Research suggests the most effective and humane way of clearing the streets of roaming dogs is the ‘catch-neuter-release’ method (C-N-R), and this also appears, beyond rehoming, to be the most effective long term for the state. The animal welfare group calculated that killing each dog costs around $80, while the C-N-R method costs around $27. There are examples of C-N-R working in several Romanian towns and cities, including Oradea, where the number of strays was reduced from 4,500 to 300 over a six-year period. The euthanizing method may have a more immediate effect, but it doesn’t solve the long-term problem. A mass neutering appears to be a viable solution.

Testament to this is that although 144,339 stray dogs were killed in Romania between 2001 and 2007 (at a cost of $12 million) large numbers still prowl the streets.

Corruption, cruelty and big checks

The strays are not just a social and animal-welfare issue; they are a multi-million dollar business. Investigative journalist Radu Tutuianu wrote a report exposing apparent corruption surrounding the handling of the stray dogs. A good example is the $675,000 paid by Iasi Council, a city in the north of the country with an estimated 3,500 strays, for a shelter that contains no dogs and is reported to be constructed of five wire fences and two roofs.

The strays are not just a social and animal-welfare issue; they are a multi-million dollar business

The report also gives quotes from two unnamed sources who admitted to inflicting abject cruelty on strays. One says: ‘I could take it no more. They were nesting under my car and it became ridden with fleas. In the morning, when I was heading towards my parking lot, they attacked me because I was disturbing them. I bought some salami and filled it with needles and gave it them to eat. They died with punctured stomachs. I am sorry for them, but it’s better like this than to have my legs punctured.’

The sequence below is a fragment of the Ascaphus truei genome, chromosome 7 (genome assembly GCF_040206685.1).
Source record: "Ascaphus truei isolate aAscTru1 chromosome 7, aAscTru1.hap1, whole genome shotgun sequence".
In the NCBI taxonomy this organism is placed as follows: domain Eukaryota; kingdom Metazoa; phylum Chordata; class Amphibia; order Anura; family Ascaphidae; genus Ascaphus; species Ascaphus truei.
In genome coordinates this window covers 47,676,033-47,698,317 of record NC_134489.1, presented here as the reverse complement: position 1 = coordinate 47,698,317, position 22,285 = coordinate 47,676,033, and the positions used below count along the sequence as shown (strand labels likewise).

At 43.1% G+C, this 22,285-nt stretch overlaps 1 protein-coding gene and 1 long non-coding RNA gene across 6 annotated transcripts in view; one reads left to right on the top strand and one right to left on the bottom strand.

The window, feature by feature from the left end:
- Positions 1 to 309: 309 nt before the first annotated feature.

The second unnamed source revealed: ‘I put fowl blood in water and added [the highly toxic and illegal pesticide] Furadan, or antifreeze liquid. The dog smells the blood, drinks it and straight away you find it foaming at the mouth.’

Such tales of abuse and cruelty are not isolated incidents. The real horror story of captive strays can be witnessed in the many state-run shelters. A video released by FOUR PAWS reveals the horrific treatment of stray dogs, shockingly poor hygiene and conditions that breach EU animal-welfare legislation. If annulling the ‘killing law’ has contributed to this suffering by keeping these dogs alive, it has left the situation confused.

One divisive move by the Romanian government will come into effect on 1 January 2015: people with dogs that are not pedigree and who cannot provide certificates will have to pay $135 to have their dogs registered and neutered. Although a constructive move in terms of dog owners becoming responsible for their pets, it may well backfire, as the government is not prepared to offer a lower fee to those can’t afford to pay. For some, particularly in rural areas, the fee likely equals their monthly income, so they may opt to release their dogs to the streets instead.

Hope, but at a cost

At the periphery of Bucharest is one of Romania’s most developed stray-dog shelters, Speranta (‘Hope’). With a capacity of 600, it is one of the country’s most humane and developed dog pounds, and is financed only with private donations.

Its administrator, Radu Deliu, says it costs between $27 and $40 per month per dog to hold the dogs here. There are eight paid staff and four volunteers. But in the past two months not a single dog has been adopted from this shelter. Speranta is rife with tales of dogs that have suffered abuse and cruelty before being fortunate enough to end up here – where they will be rehabilitated and cared for properly within EU animal-welfare standards.

But dogs can live a long time and keeping vast numbers of strays alive, or barely alive, in shelters with little prospect of adoption is neither viable nor humane.

Polls show that seven per cent of Romanians – or 1.4 million people – would adopt a stray dog. The strays issue needs serious rethinking, investment from EU funds, and an aggressive adoption campaign. Instead, the ASPA co-ordinator recently announced the intention to charge $95 per dog adopted. On the European Commission’s website, a report states: ‘The EU is justifiably proud of its level of achievement and its widely recognized status as a global leader in the field of animal welfare.’ Yet there is at least one EU state that is carrying out animal abuse on a mass scale.

Stephen McGrath is a freelance journalist based in Romania.